Two different points of view on the Student Loan Forgiveness Act. Which are you in favor of?
I am 100% against this. Agree completely with the second link.
And how the example in the Huffpo article of the teacher who has been "paying off" her student loans for over 5 years yet still owes over 100K and lives as a teacher in the Detroit area boggles my mind. What person of sound mind takes on over 100K in education loans to go into TEACHING?????? It is truly mind boggling. Does no one research what their chosen profession makes? She is just as egregiously greedy and uninformed as those who took on home loans that they could not afford and then expect to be bailed out of them.
Think about the lenders. They made loans, fair, legal, non predatory ones, to these people, in good faith. They came through with their end of the bargain, paying for their education. Now with one swoop of a presidents pen we want it stated that they are screwed? No way.
Another great informative article on this. http://econscius.wordpress.com/2011/...most-affluent/
We just took on a mad student loan for a 21 month MBA program. It is worth it to us financially, and going to benefit us financially in the long run. We don't deserve to have it "forgiven", we feel lucky to have been able to take advantage of it to get the education that DH needed to make more money.
People need to remember that they chose these loans. These loans GAVE them their education. And if they chose poorly......well, life is all about choices, at the end of the day, isn't it? Do we expect the Government to step in and clean up all of our bad choices when we mess up?
Last edited by Potter75; 05-15-2012 at 07:12 AM.
I think the government should get the *f* out of student loan business. The meddling they've done is the reason costs are so high and why idiots are getting 100,000 teaching degrees they can't afford. They need to cut back on the programs they have in place, not add to them.
I don't agree with the forgiveness of loans. Like Melissa, I was appalled to see someone teaching who paid what she did for her degree. Insane.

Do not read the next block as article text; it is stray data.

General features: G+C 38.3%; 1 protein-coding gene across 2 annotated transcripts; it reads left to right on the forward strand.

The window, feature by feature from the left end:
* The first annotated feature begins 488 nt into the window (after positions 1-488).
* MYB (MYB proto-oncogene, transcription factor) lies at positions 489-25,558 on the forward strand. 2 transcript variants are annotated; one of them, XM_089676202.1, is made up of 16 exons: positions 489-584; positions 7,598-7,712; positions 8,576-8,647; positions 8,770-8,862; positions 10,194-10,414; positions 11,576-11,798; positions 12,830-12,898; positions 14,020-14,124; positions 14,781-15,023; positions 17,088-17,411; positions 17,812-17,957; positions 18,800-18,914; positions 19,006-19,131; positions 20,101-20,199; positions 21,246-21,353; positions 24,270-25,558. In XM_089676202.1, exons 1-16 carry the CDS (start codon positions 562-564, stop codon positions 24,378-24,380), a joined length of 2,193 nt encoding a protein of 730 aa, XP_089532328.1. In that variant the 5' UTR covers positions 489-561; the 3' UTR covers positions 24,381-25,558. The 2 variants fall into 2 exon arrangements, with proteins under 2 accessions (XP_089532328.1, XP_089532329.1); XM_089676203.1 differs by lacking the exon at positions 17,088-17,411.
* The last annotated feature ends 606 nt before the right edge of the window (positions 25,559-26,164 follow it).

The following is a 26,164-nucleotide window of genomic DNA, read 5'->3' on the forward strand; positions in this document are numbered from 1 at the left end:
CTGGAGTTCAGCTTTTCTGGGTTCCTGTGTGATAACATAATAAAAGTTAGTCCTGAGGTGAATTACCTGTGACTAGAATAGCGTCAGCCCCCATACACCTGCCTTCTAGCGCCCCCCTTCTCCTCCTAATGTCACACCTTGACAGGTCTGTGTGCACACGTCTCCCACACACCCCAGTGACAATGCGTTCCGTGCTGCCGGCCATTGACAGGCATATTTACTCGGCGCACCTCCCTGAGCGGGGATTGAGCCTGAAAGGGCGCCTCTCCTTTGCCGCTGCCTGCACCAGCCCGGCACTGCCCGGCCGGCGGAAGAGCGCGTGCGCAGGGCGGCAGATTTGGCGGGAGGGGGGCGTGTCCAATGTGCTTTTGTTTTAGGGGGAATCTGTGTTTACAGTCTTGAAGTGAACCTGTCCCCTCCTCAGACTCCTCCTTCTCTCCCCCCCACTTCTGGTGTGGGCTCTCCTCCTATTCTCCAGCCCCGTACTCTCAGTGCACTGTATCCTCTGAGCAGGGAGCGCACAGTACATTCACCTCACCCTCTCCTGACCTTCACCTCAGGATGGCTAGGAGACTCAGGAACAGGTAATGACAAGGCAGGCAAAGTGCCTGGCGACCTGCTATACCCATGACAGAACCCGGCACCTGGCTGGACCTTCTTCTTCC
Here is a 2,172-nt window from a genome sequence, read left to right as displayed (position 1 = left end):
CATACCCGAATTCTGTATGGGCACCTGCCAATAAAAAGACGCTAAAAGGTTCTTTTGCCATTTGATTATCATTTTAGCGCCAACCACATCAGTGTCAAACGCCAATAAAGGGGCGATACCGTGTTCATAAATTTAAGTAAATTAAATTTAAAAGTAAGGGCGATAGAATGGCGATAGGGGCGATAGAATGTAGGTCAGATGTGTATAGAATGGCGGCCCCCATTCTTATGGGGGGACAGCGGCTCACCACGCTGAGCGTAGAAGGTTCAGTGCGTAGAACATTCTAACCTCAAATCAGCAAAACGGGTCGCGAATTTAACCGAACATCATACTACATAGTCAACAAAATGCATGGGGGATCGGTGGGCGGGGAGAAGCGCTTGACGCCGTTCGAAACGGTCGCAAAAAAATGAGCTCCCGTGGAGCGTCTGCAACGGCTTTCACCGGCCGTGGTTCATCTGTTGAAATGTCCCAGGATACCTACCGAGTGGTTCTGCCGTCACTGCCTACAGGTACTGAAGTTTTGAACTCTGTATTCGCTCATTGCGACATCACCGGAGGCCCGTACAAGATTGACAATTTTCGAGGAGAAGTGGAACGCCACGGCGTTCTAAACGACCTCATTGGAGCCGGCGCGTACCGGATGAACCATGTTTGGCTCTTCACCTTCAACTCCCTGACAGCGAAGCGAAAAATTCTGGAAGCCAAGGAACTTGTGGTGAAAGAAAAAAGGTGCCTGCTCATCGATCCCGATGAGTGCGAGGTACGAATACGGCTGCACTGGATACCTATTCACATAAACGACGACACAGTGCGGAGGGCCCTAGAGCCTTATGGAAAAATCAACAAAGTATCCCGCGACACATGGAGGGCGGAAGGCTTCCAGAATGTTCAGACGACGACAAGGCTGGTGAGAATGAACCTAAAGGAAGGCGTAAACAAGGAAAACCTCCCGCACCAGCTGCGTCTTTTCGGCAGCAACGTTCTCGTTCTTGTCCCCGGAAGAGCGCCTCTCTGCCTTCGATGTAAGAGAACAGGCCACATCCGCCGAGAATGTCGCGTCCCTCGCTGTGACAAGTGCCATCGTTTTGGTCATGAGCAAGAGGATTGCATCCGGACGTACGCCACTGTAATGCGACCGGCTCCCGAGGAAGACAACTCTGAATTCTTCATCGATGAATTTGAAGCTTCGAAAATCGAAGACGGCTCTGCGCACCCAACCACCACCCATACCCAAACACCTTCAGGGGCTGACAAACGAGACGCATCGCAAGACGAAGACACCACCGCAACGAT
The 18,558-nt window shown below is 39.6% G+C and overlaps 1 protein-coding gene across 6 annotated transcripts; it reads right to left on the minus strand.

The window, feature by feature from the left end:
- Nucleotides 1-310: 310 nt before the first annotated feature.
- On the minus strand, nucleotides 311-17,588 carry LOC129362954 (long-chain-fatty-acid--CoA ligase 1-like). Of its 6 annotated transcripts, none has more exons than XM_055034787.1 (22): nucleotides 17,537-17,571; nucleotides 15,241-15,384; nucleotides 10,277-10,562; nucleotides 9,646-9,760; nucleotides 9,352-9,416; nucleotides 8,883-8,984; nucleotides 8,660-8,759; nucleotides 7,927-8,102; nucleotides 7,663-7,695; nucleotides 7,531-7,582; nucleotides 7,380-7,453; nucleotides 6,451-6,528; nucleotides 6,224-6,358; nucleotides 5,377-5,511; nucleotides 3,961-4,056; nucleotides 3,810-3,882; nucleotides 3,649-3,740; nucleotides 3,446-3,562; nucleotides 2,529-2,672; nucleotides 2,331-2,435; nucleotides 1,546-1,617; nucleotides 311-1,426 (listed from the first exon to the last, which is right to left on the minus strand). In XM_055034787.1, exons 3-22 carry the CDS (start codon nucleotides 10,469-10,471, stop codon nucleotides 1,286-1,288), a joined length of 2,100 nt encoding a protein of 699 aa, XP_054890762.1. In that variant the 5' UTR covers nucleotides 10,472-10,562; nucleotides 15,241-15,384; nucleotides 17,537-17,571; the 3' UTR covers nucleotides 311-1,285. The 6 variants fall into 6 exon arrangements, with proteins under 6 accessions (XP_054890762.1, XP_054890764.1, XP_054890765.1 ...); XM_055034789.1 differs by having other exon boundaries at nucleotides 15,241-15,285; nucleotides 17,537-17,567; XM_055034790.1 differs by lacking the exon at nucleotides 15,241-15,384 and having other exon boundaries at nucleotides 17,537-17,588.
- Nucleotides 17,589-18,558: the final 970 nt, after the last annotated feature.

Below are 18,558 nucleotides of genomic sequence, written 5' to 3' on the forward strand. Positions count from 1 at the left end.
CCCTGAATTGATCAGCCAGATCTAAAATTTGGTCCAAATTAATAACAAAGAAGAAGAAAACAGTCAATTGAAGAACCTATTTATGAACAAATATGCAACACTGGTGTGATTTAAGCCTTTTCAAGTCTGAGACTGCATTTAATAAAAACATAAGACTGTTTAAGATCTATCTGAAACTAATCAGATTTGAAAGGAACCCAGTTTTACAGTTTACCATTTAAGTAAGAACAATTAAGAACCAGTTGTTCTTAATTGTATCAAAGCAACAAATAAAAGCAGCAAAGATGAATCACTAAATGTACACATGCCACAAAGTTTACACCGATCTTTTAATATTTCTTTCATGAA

I paid for my college loans (and have about 2000.00 left) so I had to make financial choices that benefited me. I chose a state school locally. I commuted so I don't pay loans on room and board. I specifically chose the state school closest to me that is known for its education program as that is what I wanted to do (I'm not doing it but that's another story). I knew I didn't want 100,000 loans from a private school just so I could teach. Gross.
Mom to E and C
No way should student loans be forgiven. They will bend over backwards to help you and defer them for awhile if you are not working or for just about anything. They make the payments low enough that almost anyone can pay them back. There is absolutely no reason the loans should not be repaid even if it takes you a lifetime. Why should the taxpayers have to shoulder the debt while the student gets the benefit of a higher paying job. If you don't want that much debt, go to a cheaper school.
Mom to Lee, Jake, Brandon, Rocco
Stepmom to Ryan, Regan, Braden, Baley
Granddaughters Kylie 10/18/2010 & Aleya 4/22/2013
I never consider a difference of opinion in politics, in religion, in philosopy, as a cause for withdrawing from a friend. --Thomas Jefferson
First of all, Bush signed the College Cost Reduction in 2007 which basically does the same thing.
Second of all, her debt is high for teaching. However, it isn't that cut and dried. Right now, the cost of tuition at the nearest state school to me is approximately 6 months' worth of a starting teacher's salary. During student teaching (16 weeks) it isn't feasible to work a 2nd job full time - there just aren't enough hours in the day between carrying at least 6 units, full days in the classroom and conferencing after school. Thus, many teachers have to take out loans to cover their living expenses. I lived at home, had no undergraduate debt and still had to borrow 6 months' worth of salary just for the 2 years of grad school.
SO went to a state school and had to do the same for his 5 years in college. Between tuition, fees, living expenses, and books, he had to borrow approximate almost 24 months' worth of salary.
I have been fortuante to get grants to cover some of my debt. SO not so much. With interest rates even at 3%, to get his loan payment to that of a car payment, it will take 20 years to pay it off! In 5 years, it would be more than rent/mortgage payments in our area. For 10% of his discretionary income, it would take 40+ years.
My point is that with tuition hikes across the board, with no increases in pay, it's going to continue to get more difficult to find teachers in general and those who are willing to teach in impoverished areas, math, science, or special ed. Especially when you consider you're going to be burdened with debt for decades.
Sorry, but I can't find a cheaper way than 2 years at community college and 3 years at an in-state university. To do my tuition alone at today's prices, it would be $24000. (That's 2 years at the CC I went to, and 3 at the CSU I went to). The doesn't count anything beyond that. If you have a cheaper way, please let me know.
I don't remember this much debate when Bush did this 5 years ago. Did I just miss it?
Last edited by ethanwinfield; 05-15-2012 at 11:09 AM.
I understand it is difficult, and I am sure there are people out there who are in genuine need. There are also people out there (I am thinking of someone I know well) who while in college racked up major student loan debt. Not on school, but on going out to eat every single day. Buying huge cars and basically making poor choices. Maybe a better option would be for student loans to qualify for bankruptcy so that there will still be consequences for those actions.